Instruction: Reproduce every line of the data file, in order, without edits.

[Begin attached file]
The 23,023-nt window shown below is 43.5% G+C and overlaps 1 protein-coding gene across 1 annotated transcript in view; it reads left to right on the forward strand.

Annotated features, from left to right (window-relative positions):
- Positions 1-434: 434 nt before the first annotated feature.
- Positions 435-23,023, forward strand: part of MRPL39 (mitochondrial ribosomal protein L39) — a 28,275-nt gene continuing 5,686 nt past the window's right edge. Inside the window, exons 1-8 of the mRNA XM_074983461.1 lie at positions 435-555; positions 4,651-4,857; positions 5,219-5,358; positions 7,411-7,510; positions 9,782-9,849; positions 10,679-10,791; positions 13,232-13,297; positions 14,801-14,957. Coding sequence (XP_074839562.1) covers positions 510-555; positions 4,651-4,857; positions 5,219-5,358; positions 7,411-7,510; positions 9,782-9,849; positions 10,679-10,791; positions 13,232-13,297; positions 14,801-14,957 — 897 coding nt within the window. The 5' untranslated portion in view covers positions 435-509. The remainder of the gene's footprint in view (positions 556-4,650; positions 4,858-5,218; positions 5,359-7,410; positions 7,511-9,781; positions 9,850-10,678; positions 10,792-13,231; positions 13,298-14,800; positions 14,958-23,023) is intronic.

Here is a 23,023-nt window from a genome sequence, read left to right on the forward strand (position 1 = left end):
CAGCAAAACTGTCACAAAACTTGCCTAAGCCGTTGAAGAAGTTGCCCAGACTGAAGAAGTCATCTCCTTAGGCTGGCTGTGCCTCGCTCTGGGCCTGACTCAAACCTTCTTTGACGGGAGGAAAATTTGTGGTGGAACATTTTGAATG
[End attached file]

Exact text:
The 23,023-nt window shown below is 43.5% G+C and overlaps 1 protein-coding gene across 1 annotated transcript in view; it reads left to right on the forward strand.

Annotated features, from left to right (window-relative positions):
- Positions 1-434: 434 nt before the first annotated feature.
- Positions 435-23,023, forward strand: part of MRPL39 (mitochondrial ribosomal protein L39) — a 28,275-nt gene continuing 5,686 nt past the window's right edge. Inside the window, exons 1-8 of the mRNA XM_074983461.1 lie at positions 435-555; positions 4,651-4,857; positions 5,219-5,358; positions 7,411-7,510; positions 9,782-9,849; positions 10,679-10,791; positions 13,232-13,297; positions 14,801-14,957. Coding sequence (XP_074839562.1) covers positions 510-555; positions 4,651-4,857; positions 5,219-5,358; positions 7,411-7,510; positions 9,782-9,849; positions 10,679-10,791; positions 13,232-13,297; positions 14,801-14,957 — 897 coding nt within the window. The 5' untranslated portion in view covers positions 435-509. The remainder of the gene's footprint in view (positions 556-4,650; positions 4,858-5,218; positions 5,359-7,410; positions 7,511-9,781; positions 9,850-10,678; positions 10,792-13,231; positions 13,298-14,800; positions 14,958-23,023) is intronic.

Here is a 23,023-nt window from a genome sequence, read left to right on the forward strand (position 1 = left end):
CAGCAAAACTGTCACAAAACTTGCCTAAGCCGTTGAAGAAGTTGCCCAGACTGAAGAAGTCATCTCCTTAGGCTGGCTGTGCCTCGCTCTGGGCCTGACTCAAACCTTCTTTGACGGGAGGAAAATTTGTGGTGGAACATTTTGAATG